by John Rubino
There’s a debate in gold bug circles over whether the price difference between gold and silver – the gold/silver ratio – tells us anything useful. Some skeptics, for instance, view the original gold/silver ratio of 15 — from America’s 18th century bi-metallic system – as just a political number pulled more-or-less out of thin air by Alexander Hamilton and therefore useless today. Others note that gold is a purely monetary metal and silver is part industrial, part monetary, and conclude that it’s apples to oranges — and therefore not an indicator of future prices.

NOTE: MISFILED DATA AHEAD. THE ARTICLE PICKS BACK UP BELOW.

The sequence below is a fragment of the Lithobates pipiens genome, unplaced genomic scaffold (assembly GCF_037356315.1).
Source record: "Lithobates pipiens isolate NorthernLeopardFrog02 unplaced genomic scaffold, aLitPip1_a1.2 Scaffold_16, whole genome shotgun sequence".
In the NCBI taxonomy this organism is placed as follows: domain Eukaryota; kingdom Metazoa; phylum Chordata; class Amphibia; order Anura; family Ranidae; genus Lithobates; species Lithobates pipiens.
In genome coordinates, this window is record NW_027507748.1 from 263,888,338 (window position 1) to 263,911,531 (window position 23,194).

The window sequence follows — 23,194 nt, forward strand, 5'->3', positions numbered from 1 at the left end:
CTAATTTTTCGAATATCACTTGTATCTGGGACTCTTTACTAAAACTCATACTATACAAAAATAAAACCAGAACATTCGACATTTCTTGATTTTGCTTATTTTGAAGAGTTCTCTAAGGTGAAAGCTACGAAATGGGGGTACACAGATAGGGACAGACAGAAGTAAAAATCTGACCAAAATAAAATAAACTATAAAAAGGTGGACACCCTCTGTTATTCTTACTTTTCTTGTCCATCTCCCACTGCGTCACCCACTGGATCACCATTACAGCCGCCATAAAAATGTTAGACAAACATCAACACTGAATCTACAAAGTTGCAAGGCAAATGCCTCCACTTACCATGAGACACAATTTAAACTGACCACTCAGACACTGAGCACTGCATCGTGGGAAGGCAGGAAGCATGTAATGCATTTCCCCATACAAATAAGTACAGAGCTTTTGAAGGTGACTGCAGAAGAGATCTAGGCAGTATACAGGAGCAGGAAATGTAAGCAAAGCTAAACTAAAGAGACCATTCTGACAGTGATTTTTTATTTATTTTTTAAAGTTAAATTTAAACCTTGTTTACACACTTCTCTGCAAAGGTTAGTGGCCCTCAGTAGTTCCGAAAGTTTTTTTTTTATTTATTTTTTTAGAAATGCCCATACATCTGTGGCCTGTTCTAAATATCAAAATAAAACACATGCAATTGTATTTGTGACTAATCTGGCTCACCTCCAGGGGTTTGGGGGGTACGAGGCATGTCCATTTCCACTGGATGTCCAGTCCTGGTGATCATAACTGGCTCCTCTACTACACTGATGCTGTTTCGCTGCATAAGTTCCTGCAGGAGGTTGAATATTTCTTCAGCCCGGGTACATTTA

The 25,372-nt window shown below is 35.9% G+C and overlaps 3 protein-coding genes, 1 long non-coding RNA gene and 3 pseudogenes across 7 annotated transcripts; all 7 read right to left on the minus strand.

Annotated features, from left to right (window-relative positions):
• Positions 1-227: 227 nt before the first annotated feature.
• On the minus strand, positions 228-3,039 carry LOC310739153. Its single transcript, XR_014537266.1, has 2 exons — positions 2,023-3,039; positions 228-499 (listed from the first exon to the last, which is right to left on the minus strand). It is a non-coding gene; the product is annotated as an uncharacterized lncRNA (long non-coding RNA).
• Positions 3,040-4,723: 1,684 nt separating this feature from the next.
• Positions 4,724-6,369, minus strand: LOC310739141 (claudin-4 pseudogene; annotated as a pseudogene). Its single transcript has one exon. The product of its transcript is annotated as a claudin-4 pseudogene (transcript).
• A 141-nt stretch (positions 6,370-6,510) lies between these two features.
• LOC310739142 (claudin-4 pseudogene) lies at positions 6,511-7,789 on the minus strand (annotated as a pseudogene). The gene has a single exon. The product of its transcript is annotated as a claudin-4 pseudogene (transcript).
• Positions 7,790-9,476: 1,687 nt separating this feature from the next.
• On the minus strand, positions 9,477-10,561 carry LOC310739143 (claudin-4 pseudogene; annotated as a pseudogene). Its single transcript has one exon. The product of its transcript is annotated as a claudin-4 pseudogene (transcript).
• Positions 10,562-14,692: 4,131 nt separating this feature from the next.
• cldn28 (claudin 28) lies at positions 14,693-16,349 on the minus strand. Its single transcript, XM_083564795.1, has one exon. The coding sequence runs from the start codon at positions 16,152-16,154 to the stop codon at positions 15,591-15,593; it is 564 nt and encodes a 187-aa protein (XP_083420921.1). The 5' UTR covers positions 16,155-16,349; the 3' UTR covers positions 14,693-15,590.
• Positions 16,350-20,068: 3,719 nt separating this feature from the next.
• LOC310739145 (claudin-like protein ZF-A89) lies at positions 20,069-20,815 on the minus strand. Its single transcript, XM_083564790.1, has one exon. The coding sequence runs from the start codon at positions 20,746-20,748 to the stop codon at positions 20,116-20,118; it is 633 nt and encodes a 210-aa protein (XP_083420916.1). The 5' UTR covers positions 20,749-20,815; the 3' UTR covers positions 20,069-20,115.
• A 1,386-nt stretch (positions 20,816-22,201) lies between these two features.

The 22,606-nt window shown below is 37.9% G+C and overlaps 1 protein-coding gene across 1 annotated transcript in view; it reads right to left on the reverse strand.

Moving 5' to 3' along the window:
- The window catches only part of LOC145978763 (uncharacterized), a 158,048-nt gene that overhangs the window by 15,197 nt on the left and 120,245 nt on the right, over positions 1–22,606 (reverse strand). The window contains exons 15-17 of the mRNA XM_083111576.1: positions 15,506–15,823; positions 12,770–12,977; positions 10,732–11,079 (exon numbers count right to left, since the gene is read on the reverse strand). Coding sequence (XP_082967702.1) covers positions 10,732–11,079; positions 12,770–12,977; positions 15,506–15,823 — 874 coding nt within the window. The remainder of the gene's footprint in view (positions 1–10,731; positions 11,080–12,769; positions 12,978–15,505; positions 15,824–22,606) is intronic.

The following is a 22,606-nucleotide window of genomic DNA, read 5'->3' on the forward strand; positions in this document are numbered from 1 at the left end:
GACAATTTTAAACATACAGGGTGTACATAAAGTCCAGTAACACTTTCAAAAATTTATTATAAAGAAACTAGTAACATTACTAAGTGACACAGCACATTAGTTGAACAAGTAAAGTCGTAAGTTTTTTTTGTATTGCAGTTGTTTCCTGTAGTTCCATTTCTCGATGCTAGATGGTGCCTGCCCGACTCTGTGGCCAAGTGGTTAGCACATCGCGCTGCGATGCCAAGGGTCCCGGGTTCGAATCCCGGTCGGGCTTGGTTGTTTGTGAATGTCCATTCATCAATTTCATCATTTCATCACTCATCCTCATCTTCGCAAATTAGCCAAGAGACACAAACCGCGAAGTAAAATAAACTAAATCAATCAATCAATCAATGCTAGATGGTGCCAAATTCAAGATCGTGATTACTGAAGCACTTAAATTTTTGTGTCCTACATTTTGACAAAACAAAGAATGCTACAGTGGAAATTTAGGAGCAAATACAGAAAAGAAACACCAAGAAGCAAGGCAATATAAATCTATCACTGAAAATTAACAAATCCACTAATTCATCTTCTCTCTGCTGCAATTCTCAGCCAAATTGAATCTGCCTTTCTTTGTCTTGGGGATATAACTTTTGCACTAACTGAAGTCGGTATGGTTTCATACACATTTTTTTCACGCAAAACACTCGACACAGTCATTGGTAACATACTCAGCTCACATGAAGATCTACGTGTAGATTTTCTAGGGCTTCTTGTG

Both points are factually defensible, sort of. But they’re also irrelevant. The real reason the gold/silver ratio has tended to fluctuate within a broad but well-defined range is that humans have a vivid visual imagination. Here’s how it works: